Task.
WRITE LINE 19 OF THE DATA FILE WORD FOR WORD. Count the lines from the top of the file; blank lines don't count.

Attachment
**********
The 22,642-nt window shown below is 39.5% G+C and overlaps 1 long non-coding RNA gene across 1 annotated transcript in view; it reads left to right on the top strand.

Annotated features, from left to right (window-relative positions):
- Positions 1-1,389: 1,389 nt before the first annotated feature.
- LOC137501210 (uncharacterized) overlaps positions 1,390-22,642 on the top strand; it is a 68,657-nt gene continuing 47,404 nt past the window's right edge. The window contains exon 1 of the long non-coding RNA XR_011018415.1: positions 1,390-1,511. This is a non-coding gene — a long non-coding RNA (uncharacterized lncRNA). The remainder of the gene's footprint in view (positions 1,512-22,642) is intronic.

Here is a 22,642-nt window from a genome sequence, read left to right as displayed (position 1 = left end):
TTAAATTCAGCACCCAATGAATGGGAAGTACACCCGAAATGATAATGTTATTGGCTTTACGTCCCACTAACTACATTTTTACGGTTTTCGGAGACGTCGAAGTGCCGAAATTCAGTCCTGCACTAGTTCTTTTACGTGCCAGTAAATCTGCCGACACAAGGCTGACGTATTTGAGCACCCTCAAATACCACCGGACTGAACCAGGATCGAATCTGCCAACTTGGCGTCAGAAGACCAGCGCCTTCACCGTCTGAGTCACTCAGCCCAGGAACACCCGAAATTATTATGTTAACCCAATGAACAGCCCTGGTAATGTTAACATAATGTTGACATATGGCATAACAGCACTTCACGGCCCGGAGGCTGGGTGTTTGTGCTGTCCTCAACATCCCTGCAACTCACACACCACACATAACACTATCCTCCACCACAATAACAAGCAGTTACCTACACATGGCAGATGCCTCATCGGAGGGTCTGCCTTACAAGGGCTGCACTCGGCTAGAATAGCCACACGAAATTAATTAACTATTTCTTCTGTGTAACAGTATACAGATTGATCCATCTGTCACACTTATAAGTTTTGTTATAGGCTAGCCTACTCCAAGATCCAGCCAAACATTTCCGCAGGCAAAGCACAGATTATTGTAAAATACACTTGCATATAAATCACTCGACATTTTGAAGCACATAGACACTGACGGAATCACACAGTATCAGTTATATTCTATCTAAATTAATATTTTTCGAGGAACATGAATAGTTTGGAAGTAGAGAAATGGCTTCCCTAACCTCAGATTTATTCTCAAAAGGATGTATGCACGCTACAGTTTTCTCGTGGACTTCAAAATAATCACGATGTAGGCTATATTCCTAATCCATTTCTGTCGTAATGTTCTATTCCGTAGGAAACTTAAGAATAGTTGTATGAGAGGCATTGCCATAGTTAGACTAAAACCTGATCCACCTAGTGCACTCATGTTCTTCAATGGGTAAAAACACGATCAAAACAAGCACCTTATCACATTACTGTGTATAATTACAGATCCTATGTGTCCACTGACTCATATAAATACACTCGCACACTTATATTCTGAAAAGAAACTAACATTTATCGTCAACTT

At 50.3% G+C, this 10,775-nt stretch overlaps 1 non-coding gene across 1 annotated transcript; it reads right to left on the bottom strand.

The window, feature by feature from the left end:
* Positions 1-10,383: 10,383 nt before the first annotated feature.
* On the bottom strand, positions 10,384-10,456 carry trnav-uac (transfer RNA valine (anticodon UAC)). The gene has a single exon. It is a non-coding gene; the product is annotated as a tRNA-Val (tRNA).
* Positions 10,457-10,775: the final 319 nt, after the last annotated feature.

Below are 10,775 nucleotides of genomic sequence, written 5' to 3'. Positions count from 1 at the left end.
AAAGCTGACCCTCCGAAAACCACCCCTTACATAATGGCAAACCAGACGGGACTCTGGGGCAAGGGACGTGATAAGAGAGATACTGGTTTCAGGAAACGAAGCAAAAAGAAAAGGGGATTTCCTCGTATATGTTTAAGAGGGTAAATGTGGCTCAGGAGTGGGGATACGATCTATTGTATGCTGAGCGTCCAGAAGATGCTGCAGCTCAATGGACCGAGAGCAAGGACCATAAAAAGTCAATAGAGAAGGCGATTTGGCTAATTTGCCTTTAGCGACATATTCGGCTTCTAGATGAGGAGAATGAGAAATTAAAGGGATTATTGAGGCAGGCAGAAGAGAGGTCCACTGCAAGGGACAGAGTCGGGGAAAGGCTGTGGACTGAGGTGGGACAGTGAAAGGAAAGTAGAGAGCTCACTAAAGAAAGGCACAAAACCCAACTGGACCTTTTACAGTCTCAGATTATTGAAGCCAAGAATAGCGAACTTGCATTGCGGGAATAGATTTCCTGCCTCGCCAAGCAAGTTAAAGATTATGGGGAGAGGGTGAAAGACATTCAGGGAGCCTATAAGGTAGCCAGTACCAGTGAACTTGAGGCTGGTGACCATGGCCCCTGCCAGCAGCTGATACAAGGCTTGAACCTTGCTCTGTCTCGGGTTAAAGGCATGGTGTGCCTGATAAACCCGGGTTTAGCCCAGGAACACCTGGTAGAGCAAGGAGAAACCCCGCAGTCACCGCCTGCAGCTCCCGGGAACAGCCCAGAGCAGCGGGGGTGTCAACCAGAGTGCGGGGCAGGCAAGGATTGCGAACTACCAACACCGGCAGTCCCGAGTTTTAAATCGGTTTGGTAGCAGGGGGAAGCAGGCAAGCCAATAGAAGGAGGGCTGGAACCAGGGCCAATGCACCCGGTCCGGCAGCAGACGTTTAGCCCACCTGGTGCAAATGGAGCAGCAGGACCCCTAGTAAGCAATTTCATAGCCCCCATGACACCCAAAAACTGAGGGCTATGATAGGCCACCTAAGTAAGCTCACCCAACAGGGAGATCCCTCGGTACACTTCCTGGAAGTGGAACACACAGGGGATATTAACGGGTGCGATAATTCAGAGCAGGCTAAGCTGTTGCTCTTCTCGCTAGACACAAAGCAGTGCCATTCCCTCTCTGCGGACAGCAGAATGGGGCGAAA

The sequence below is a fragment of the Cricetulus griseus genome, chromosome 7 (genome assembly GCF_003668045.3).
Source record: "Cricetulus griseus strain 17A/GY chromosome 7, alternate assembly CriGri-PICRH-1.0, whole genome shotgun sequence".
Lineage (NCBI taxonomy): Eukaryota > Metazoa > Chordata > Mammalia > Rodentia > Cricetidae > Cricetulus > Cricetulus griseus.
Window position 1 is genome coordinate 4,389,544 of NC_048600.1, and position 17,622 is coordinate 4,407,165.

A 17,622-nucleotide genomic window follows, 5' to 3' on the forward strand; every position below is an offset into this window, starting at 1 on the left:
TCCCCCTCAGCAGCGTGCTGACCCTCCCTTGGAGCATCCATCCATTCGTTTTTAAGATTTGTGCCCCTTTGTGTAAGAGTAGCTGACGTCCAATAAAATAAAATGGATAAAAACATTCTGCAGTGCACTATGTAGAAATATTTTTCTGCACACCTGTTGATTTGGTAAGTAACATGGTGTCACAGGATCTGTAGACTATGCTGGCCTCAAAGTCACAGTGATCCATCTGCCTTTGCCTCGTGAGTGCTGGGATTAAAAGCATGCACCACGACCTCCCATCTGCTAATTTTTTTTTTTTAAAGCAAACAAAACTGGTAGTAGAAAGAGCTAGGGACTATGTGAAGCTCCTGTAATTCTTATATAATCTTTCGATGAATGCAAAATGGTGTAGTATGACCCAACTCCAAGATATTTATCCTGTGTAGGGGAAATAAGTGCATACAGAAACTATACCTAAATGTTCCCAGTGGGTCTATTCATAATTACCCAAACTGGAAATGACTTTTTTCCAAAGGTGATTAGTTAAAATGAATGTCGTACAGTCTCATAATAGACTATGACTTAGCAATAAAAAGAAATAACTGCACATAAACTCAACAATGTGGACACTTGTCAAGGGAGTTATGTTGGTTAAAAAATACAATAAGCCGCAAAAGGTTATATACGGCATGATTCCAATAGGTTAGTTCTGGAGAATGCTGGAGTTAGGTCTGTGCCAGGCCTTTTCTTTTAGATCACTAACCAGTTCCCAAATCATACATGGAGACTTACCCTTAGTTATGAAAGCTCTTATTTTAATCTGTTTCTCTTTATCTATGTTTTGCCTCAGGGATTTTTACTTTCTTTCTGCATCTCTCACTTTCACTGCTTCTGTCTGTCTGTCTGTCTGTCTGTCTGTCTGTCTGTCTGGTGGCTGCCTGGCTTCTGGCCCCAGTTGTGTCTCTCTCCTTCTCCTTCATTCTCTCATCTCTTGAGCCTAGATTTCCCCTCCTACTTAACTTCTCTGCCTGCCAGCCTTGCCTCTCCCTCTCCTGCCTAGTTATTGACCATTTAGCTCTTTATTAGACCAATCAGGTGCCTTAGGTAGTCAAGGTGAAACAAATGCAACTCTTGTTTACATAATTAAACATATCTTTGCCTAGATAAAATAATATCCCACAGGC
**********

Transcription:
TCCCCCTCAGCAGCGTGCTGACCCTCCCTTGGAGCATCCATCCATTCGTTTTTAAGATTTGTGCCCCTTTGTGTAAGAGTAGCTGACGTCCAATAAAATAAAATGGATAAAAACATTCTGCAGTGCACTATGTAGAAATATTTTTCTGCACACCTGTTGATTTGGTAAGTAACATGGTGTCACAGGATCTGTAGACTATGCTGGCCTCAAAGTCACAGTGATCCATCTGCCTTTGCCTCGTGAGTGCTGGGATTAAAAGCATGCACCACGACCTCCCATCTGCTAATTTTTTTTTTTTAAAGCAAACAAAACTGGTAGTAGAAAGAGCTAGGGACTATGTGAAGCTCCTGTAATTCTTATATAATCTTTCGATGAATGCAAAATGGTGTAGTATGACCCAACTCCAAGATATTTATCCTGTGTAGGGGAAATAAGTGCATACAGAAACTATACCTAAATGTTCCCAGTGGGTCTATTCATAATTACCCAAACTGGAAATGACTTTTTTCCAAAGGTGATTAGTTAAAATGAATGTCGTACAGTCTCATAATAGACTATGACTTAGCAATAAAAAGAAATAACTGCACATAAACTCAACAATGTGGACACTTGTCAAGGGAGTTATGTTGGTTAAAAAATACAATAAGCCGCAAAAGGTTATATACGGCATGATTCCAATAGGTTAGTTCTGGAGAATGCTGGAGTTAGGTCTGTGCCAGGCCTTTTCTTTTAGATCACTAACCAGTTCCCAAATCATACATGGAGACTTACCCTTAGTTATGAAAGCTCTTATTTTAATCTGTTTCTCTTTATCTATGTTTTGCCTCAGGGATTTTTACTTTCTTTCTGCATCTCTCACTTTCACTGCTTCTGTCTGTCTGTCTGTCTGTCTGTCTGTCTGTCTGTCTGGTGGCTGCCTGGCTTCTGGCCCCAGTTGTGTCTCTCTCCTTCTCCTTCATTCTCTCATCTCTTGAGCCTAGATTTCCCCTCCTACTTAACTTCTCTGCCTGCCAGCCTTGCCTCTCCCTCTCCTGCCTAGTTATTGACCATTTAGCTCTTTATTAGACCAATCAGGTGCCTTAGGTAGTCAAGGTGAAACAAATGCAACTCTTGTTTACATAATTAAACATATCTTTGCCTAGATAAAATAATATCCCACAGGC